C. Planning. The records review(s) can be, and usually will be, accomplished separately from the aircraft inspection. This is because
many operators perform maintenance in one location while the records may be maintained in a different location. If the records review and aircraft inspection are conducted
separately, the operator should provide a summary of any additional records entries at the time of the aircraft inspection, such as ADs accomplished and major repairs
D. Records Reviews and Inspections. Records reviews and airplane inspections for parts
and 135 scheduled
operators will be similar.
1) Records Review.
a) The operator may provide actual “hardcopies” of the records or summaries of compliance as per its approved recordkeeping program.
b) The ASI/DAR/ODA should plan to sample the records to verify accuracy.
2) Aircraft Inspection.
a) Confirm the aircraft is available. Schedule the inspection when the aircraft has been sufficiently prepared for inspection (i.e.,
b) The ASI should be familiar with the aircraft type and inspection program the aircraft is maintained under.
c) Based on the records review and the planned maintenance, the ASI/DAR/ODA should select several structural inspection items to sample, if
practical. Included in the items selected for sampling should be job task cards that indicate the:
• Method of compliance,
• Tooling required, and
• Required signoffs.
3) Air Carrier Notification. The CHDO/CMO must notify the operator that the records reviews and inspections are complete. Because the
aircraft records reviews and/or inspections may be accomplished by different inspectors in different geographic locations, coordination of these efforts is essential.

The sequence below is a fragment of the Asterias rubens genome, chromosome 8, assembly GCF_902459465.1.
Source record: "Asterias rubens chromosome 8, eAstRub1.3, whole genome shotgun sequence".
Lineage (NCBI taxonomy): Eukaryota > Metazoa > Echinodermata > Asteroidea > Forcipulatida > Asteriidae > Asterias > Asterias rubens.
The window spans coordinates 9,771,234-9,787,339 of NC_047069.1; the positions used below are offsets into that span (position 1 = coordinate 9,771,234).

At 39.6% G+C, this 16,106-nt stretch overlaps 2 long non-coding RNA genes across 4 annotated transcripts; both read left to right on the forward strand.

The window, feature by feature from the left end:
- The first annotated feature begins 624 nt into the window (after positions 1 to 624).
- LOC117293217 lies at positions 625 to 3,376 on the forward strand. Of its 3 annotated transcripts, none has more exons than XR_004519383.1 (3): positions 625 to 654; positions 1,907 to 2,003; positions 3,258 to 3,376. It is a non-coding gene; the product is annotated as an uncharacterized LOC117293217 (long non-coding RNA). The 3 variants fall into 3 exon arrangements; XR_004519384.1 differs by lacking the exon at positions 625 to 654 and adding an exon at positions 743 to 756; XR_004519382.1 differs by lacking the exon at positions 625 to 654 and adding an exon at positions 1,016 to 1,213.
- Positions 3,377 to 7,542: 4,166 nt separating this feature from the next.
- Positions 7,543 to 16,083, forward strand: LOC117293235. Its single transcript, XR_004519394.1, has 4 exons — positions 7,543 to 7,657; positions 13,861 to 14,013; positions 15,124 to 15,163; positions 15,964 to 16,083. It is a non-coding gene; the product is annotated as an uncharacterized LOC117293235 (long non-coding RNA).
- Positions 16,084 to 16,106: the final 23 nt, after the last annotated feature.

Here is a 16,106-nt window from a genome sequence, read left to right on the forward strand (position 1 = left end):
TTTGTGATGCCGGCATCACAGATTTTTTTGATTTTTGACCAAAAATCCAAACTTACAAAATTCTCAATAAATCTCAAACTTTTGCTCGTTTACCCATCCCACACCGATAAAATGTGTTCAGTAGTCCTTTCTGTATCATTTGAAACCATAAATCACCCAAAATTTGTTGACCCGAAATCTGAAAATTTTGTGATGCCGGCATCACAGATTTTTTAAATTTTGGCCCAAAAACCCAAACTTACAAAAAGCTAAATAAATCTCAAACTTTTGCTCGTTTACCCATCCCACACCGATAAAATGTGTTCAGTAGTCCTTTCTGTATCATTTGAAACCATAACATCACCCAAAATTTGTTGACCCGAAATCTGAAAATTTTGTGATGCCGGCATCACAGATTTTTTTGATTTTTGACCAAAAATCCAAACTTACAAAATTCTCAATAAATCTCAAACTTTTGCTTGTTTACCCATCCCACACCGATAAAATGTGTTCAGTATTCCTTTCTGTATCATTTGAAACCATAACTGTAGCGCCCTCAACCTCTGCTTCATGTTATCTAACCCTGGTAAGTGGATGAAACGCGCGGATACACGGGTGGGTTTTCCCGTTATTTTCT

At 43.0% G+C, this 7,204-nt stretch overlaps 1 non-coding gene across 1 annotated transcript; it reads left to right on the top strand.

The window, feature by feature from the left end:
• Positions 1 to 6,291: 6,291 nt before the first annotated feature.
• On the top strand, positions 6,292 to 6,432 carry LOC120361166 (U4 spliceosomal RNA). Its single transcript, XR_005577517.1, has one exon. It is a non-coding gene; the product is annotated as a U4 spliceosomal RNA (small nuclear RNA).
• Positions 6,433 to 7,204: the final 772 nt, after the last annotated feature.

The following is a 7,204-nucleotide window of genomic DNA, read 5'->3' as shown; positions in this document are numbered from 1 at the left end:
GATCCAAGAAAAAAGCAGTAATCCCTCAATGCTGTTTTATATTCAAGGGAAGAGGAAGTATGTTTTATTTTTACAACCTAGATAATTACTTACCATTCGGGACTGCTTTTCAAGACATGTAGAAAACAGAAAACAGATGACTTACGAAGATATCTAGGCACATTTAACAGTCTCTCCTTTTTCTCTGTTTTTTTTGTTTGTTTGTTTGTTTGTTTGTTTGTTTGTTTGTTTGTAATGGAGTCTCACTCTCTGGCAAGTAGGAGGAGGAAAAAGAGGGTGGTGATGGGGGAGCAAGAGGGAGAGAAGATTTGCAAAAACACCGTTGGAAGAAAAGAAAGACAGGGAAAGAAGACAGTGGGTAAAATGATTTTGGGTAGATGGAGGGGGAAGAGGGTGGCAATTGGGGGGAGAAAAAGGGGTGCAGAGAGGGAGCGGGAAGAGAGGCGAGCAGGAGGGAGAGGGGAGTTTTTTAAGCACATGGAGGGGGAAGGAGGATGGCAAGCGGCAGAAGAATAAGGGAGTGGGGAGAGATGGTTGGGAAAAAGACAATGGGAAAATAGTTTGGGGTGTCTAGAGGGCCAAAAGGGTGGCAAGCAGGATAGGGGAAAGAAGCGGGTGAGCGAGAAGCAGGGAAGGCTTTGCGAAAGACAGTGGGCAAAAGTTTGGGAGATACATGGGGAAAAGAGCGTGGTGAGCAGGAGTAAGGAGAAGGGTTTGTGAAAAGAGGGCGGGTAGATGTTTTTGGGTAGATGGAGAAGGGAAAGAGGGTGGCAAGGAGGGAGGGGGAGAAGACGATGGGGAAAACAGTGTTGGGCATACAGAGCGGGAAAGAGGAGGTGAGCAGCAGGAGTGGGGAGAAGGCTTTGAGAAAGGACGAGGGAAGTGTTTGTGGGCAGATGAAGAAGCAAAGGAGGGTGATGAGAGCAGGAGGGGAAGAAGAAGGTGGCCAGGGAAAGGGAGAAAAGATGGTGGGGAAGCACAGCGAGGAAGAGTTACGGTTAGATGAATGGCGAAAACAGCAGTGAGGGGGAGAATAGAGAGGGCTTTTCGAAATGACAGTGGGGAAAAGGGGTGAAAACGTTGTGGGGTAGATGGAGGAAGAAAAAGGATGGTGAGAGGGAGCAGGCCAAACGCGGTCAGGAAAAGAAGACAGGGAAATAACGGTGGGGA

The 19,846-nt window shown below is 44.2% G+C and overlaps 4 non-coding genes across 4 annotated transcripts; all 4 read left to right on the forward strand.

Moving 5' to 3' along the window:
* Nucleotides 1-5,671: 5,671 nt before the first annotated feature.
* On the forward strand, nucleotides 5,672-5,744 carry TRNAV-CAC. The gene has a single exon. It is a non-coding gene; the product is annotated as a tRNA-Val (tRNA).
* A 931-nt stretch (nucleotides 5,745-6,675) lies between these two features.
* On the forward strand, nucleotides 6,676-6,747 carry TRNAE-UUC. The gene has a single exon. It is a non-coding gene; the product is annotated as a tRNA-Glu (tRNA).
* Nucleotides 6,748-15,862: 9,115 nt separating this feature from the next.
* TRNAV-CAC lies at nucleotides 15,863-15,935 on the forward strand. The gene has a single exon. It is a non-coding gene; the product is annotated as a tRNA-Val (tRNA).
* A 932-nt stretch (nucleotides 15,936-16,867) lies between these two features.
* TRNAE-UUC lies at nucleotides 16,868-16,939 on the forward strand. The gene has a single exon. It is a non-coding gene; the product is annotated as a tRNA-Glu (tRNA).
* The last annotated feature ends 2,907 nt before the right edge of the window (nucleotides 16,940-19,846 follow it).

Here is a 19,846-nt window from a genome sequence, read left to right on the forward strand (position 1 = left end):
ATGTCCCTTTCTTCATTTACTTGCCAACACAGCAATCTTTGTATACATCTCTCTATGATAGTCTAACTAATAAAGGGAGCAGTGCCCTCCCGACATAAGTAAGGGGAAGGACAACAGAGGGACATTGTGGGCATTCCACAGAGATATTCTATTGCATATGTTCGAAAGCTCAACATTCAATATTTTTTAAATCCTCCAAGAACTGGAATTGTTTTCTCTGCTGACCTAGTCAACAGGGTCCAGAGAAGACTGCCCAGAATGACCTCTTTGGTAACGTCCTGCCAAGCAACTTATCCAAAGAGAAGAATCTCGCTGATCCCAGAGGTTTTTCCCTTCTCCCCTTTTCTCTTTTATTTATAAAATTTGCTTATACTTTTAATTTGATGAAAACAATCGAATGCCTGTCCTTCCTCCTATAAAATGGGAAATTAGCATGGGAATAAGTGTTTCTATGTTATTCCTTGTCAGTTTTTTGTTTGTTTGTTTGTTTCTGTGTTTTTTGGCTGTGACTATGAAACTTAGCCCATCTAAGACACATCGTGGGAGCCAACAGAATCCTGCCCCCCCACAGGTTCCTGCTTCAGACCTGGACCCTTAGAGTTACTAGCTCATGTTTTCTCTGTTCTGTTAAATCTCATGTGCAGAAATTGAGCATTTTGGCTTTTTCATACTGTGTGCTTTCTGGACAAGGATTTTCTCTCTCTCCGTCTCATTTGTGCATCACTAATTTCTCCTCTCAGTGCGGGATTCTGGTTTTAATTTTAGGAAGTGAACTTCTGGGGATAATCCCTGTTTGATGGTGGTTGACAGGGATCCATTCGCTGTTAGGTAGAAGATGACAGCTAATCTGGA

Final notification to the operator will be made by the CHDO/CMO.
6-2490 PREREQUISITES AND COORDINATION REQUIREMENTS.
• Familiarity with the aircraft type and inspection program the aircraft
is maintained under.
• FAA Course 27100061, Flight Standards Aging Airplane Safety Rule (AASR).
B. Coordination. This task requires coordination between ASIs, DARs, and ODAs. It also requires coordination between CHDO/CMO and
6-2491 REFERENCES, FORMS, AND JOB AIDS.
A. References (current editions). FAA Order 8900.1, Volume 6, Surveillance:
• Chapter 2, Parts
• Section 6,
Safety Assurance System: Conduct Spot Inspection of a Program Manager/Operator’s Aircraft,
• Section 35,
Safety Assurance System: Inspect Section
or Less) Certificate Holder’s Maintenance Records, and
• Section 36,
Safety Assurance System: Inspect Parts
or More) Operator’s Maintenance Records; and
• Chapter 4, Part
129 Inspections: Monitor
Maintenance Program for U.S.-Registered Aircraft Operated by a Foreign Operator Under Part
• Chapter 11, Section 24,
Safety Assurance System: Evaluate/Inspect Parts
Electrical Wiring Interconnection Systems Maintenance Program.
B. Forms. None.
C. Job Aids. None.
6-2492 MAINTENANCE RECORDS REVIEW.
A. Receive the Records. The certificate holder will coordinate with the FAA to provide the location and the status of the records
required by §§
Volume 6, Chapter 2, Sections 6,
and Volume 6, Chapter 4 provide necessary guidance for evaluating the required air carrier maintenance records.
B. Conduct the Review. The ASI/DAR/ODA will review/sample the records identified in subparagraph 6-2488B1).
NOTE: The records review and airplane inspection may be carried out by different ASIs/DARs/ODAs in different locations. This will require